Tag Archives: Healing

Africatown

Near Mobile, Alabama, sits Africatown, founded by the last group of West African slaves, in 1860, aboard the Clotilda, brought to America.  National Public Radio recently spoke to town residents, historians, and leaders about the town today, its economic, demographic, and environmental challenges, the fight for the town’s survival and identity in spite of 150 years of prejudiced politics, institutions, policies, and people, and the continuing struggles of the founders’ descendants to heal from the scars of enslavement and abuse.  Hearing the story, I ached with the heavy weight of the pains of generations.  I can only hope, and pray, and act for healing, and write.

AFRICATOWN

If you tell me
I will hear
your stories,
your stories of molestation
your stories of starvation
your stories of enslavement.
Tell me of your injustices
tell me of your griefs
tell me of your pinnacles of joy and your chasms of struggle and loss and longing.
For I will sit with them
all
here
and I will press them into my eyes
and I will strap them round my chest
and I will load them upon my back:
I will weep with your weeping.
Then what shall I do?
What shall we do
together
with your stories
all
told
with your pains
all
exposed?
How shall we sit
together
with this history,
how shall we use it and mold something new,
how shall we heal, and mend
now that you have told me,
and I have heard?

Roger is the author of Rabbit Lane: Memoir of a Country Road.  The book tells the true life story of an obscure farm road and its power to transform the human spirit.  The book is available in print and for Kindle at Amazon.  See Rabbit Lane reviewed in Words and Pictures.

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My Valley

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What do you call the phenomenon of having your perspectives of close-held values and sacred convictions skewed by the pressured experiences of life, by your suffering, by your pain?  Perhaps, as a friend recently suggested, it might be called the “fog of war.”  As the sun burns away the fog, so light and truth and goodness lift the weighted mists from the mind and from the soul.  Persevere.  Have hope that the fogs and mists of your wilderness will clear, revealing bright, warm, blue skies, and the path ahead.

THE VALLEY

Fog fills my valley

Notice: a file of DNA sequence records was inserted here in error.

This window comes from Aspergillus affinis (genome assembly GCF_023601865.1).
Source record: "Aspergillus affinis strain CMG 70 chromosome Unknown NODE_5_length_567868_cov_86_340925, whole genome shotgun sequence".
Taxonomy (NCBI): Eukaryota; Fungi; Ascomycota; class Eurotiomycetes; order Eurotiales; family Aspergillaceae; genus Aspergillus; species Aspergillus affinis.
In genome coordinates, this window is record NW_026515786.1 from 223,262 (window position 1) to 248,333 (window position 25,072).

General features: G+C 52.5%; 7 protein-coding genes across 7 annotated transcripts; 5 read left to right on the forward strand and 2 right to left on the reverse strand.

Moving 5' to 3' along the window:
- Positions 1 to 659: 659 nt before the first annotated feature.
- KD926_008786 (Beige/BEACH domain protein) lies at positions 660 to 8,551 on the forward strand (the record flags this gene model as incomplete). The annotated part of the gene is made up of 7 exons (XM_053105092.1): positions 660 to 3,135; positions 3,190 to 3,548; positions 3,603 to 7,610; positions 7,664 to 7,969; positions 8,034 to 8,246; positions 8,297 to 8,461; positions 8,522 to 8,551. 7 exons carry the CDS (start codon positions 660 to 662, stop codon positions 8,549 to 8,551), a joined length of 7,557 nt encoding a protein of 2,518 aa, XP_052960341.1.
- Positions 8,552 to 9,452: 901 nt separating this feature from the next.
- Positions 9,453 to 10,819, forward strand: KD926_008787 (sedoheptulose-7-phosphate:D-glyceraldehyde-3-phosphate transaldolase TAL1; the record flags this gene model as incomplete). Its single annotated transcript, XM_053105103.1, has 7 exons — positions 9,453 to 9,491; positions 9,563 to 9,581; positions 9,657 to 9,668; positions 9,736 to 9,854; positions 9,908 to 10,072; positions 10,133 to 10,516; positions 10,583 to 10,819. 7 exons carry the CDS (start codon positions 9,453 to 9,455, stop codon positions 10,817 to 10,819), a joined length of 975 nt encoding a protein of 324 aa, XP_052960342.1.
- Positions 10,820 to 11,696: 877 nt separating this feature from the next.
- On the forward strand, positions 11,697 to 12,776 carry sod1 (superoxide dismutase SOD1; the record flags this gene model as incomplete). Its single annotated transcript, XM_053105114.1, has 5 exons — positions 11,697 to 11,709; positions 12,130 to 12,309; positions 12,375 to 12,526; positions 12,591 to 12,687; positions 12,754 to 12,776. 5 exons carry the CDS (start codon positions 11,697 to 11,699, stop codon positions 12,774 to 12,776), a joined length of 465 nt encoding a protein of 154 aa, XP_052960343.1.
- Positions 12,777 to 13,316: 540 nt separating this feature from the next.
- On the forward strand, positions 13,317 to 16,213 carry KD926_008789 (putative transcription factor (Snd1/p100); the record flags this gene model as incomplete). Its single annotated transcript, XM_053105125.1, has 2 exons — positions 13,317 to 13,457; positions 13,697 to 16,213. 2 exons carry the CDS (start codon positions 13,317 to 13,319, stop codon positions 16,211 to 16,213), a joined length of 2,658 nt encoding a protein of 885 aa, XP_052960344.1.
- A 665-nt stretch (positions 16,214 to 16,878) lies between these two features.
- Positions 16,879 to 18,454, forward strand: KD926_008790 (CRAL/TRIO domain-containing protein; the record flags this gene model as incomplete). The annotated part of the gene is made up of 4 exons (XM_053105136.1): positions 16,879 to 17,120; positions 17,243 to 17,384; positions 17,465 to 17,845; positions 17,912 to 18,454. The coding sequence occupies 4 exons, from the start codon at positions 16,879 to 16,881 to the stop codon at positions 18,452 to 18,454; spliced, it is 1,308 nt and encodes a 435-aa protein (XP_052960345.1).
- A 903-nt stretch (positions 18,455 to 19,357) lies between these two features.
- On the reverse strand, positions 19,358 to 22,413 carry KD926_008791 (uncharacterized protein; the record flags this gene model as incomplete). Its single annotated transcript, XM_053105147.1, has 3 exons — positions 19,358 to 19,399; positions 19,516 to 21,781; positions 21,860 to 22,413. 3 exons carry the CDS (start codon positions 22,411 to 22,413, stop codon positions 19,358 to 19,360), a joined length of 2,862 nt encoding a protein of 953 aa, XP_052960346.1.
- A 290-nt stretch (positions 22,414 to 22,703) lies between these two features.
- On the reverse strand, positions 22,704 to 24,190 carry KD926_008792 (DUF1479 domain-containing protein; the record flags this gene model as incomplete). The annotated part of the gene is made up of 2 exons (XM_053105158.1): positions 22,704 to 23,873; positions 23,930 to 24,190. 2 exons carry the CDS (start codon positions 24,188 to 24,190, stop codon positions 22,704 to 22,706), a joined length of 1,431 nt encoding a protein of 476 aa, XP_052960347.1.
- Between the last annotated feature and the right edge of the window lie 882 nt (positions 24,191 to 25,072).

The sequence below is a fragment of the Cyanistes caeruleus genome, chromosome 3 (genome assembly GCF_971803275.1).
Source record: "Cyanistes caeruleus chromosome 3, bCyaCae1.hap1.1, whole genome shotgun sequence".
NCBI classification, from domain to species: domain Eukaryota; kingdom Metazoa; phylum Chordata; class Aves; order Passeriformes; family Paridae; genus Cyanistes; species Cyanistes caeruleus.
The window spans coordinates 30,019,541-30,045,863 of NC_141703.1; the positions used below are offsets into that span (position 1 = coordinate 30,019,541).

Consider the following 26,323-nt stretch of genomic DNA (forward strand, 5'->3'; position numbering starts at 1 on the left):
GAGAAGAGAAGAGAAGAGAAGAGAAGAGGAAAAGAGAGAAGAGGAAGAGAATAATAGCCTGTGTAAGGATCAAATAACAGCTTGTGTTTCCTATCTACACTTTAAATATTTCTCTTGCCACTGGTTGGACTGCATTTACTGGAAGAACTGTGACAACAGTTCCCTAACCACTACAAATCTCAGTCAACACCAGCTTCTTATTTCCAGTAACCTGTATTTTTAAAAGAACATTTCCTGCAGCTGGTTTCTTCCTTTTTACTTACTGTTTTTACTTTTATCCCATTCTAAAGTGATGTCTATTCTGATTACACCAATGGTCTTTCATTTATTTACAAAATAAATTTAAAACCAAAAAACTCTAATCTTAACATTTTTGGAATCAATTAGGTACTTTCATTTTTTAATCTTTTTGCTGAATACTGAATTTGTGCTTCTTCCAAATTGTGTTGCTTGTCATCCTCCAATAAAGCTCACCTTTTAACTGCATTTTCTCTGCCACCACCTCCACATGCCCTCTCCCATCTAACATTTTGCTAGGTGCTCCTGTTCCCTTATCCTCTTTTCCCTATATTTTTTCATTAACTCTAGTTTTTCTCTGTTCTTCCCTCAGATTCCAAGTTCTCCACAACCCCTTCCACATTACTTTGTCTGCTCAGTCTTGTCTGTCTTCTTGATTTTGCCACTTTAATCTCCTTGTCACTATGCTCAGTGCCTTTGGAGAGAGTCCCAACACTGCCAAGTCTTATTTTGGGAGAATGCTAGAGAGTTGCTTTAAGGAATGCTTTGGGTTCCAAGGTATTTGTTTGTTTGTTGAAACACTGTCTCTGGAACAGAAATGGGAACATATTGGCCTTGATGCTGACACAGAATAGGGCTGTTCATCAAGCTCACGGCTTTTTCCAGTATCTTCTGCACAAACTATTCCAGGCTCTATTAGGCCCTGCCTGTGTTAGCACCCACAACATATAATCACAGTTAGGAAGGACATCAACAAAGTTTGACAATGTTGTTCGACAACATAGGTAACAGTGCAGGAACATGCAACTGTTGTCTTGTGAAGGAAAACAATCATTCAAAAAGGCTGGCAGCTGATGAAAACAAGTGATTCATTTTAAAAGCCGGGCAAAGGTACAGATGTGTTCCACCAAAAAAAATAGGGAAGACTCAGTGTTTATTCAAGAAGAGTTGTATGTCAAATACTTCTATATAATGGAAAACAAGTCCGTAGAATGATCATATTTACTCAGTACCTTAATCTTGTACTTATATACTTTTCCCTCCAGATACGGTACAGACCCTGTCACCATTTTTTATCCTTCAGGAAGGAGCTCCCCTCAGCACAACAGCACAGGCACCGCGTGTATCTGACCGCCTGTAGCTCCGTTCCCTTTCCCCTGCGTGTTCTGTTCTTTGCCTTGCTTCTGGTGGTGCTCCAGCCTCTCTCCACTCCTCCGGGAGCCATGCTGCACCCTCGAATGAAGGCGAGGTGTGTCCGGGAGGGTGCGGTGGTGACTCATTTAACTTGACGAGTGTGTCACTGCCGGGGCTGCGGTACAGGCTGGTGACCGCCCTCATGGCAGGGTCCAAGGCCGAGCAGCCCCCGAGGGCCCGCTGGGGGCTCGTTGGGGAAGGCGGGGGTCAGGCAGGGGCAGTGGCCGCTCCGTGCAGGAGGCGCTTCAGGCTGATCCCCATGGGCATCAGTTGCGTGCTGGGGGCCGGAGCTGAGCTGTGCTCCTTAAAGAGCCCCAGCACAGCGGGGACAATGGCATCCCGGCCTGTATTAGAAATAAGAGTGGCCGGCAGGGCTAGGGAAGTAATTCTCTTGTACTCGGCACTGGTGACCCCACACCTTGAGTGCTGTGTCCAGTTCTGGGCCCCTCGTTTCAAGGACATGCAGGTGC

dense and gray

the fog of war

church steeple tip
pokes through into the blue
soft bleatings echo
sharp barking

I walk a cobbled street
wet and slick from this
low valley mist
climbing into me
chilling, and choking

mist of battle
fog of war

and I wonder
if the fog will lift
if the sun
the blaze
will burn off and away

the fog of war, the fog
of war

so I can see
the hot bread bakery
the aromatic café
the barbershop and the haberdasher’s
the park with fountains
and great colored sycamores
so I can see
the white church with its cross-topped steeple
at the end of my cobblestone street
obscured betimes

in battle’s mist
in fog of war

 

Roger is the author of Rabbit Lane: Memoir of a Country Road.  The book tells the true life story of an obscure farm road and its power to transform the human spirit.  The book is available in print and for Kindle at Amazon.  See Rabbit Lane reviewed in Words and Pictures.

Halter Broke

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One meaning of the term “halter broke” indicates the condition of a horse after its mind and spirit have been broken such that when the horse is wearing a halter, the horse will not move from the spot where its halter hangs to the ground, unless led.  As you read my poem Halter Broke, consider the ways in which you may have allowed yourself to be conditioned to the point of paralysis.  Ponder what you can do to free yourself, so that you remember who you really are, so that you realize you are free to become who you choose to become.  Whether it be through religion, spirituality, meditation, learning, prayer, forgiveness, or poetry–come to an understanding of what holds you back from achieving your full potential, both as an individual and as a member of your larger community.  You can do it.

HALTER BROKE

He stands at the scene,
at the very spot,
of his instruction.

Head down.

While the tail lies coiled,
the lead rope’s head lunges
up to its stranglehold.

Eyes down.

He stands in his space
sun-parched, thirst unsated,
though the trough sparkles
nearby under noon.

Shoulders drooped.

This is his place:
he will move
only when invited,
suppressing meanwhile.

Drooped and down.